The devil once went for a walk with a friend. They saw a man ahead of them stoop down and pick up something from the ground.
“What did that man find?” asked the friend.
“A piece of the truth,” said the devil.
“Doesn’t that disturb you?” asked the friend.
“No,” said the devil, “I shall let him make a belief out of it.”
Please form your own impression from this koan before reading further.
Anthony de Mello’s footnote to his koan is that a religious belief is a signpost pointing the way to truth. When you cling to the signpost you are prevented from moving toward the truth because you think you have it already.
My first impression was the devil had a friend?
Second impression—if I am holding on to one belief and you are holding onto a different one, then the devil is content to know that it will become a source for division between us. We can of course thwart the devil’s contentment if we manage to span that division between us and learn to love as Jesus commanded us to do.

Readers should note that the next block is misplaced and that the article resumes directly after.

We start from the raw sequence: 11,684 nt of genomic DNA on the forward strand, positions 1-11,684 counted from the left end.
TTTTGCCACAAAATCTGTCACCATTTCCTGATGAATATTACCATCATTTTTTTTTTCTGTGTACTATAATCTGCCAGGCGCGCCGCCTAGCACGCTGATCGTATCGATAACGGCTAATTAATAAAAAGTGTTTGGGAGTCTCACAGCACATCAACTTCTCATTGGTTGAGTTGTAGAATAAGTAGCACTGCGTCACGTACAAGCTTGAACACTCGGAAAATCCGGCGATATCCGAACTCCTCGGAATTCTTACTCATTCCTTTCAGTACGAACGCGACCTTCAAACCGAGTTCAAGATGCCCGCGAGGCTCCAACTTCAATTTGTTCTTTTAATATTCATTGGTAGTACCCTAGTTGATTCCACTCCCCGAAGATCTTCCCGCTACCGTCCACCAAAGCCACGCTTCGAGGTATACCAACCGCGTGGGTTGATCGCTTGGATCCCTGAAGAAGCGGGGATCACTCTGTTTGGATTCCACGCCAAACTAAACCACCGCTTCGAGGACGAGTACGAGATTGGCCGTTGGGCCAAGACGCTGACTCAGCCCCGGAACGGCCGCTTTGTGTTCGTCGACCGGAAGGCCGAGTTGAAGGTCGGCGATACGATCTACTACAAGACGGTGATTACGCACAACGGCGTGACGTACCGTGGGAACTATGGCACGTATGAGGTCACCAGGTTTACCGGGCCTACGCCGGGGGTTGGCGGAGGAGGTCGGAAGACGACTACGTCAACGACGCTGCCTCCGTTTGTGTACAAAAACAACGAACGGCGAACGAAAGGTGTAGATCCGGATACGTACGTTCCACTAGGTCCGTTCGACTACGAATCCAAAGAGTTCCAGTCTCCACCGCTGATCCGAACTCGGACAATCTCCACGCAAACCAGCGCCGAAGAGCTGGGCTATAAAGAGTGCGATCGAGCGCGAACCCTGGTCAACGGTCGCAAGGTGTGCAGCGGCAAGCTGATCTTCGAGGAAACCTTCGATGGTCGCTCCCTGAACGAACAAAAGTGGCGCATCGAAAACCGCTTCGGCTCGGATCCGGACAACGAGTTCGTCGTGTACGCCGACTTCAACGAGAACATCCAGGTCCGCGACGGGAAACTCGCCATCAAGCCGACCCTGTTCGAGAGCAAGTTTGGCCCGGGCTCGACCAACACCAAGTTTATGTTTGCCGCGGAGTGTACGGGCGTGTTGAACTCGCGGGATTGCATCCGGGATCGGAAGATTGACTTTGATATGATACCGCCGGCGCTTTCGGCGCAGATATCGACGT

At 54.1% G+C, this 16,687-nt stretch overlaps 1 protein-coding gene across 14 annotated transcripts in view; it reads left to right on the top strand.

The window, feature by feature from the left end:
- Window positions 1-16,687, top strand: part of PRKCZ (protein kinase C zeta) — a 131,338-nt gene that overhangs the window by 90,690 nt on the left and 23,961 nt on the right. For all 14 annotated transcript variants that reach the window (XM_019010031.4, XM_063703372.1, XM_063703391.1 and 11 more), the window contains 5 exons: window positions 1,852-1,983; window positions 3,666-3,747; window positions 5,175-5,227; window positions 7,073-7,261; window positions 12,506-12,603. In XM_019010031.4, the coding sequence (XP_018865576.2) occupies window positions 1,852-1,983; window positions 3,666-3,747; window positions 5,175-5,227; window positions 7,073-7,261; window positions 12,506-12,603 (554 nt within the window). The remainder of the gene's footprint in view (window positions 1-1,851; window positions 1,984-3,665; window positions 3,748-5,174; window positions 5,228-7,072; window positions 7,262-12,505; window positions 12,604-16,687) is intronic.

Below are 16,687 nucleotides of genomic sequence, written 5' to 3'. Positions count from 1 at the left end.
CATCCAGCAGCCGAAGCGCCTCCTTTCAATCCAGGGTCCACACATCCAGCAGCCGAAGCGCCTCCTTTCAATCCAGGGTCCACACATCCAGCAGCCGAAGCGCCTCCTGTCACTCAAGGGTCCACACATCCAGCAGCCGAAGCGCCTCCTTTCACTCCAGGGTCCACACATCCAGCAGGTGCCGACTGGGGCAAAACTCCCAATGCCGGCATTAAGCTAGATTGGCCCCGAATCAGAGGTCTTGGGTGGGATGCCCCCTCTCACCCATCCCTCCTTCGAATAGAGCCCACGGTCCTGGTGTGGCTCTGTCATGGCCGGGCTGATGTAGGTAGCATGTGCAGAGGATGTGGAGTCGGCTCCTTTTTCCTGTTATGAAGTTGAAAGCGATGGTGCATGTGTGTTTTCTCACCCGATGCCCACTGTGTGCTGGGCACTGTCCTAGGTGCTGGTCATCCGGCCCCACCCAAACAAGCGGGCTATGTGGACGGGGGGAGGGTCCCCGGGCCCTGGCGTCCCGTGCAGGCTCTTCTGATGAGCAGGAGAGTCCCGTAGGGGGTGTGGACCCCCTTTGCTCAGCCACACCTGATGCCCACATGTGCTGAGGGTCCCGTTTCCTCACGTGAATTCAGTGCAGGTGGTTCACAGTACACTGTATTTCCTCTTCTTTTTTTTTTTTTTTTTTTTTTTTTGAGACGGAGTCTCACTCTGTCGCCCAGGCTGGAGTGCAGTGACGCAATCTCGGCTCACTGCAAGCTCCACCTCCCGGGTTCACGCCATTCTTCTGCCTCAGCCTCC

Third impression—beliefs maybe a signpost to truth, but the path is through a dry, barren desert—an abyss. Perhaps that is why so many people cling to their signposts? Thomas Merton writes about a spiritual desert where you become lost and confused. Your imagination and old ideas about God do not seem to work anymore. Your stream of spirituality feels dried up. Your path seems lost in the dust; your destination uncertain. You cannot find any comfort. You are restless and searching, almost frantically at times. If you are not frightened by your fruitless efforts and run back to cling to your signposts, and if you persevere by letting go and seeking silence and calmness within your heart, you will eventually cross your desert and find truth in the palm of God’s hand on the other side. You will be silent because words will not be able to describe what you found.
Please feel free to add your impressions.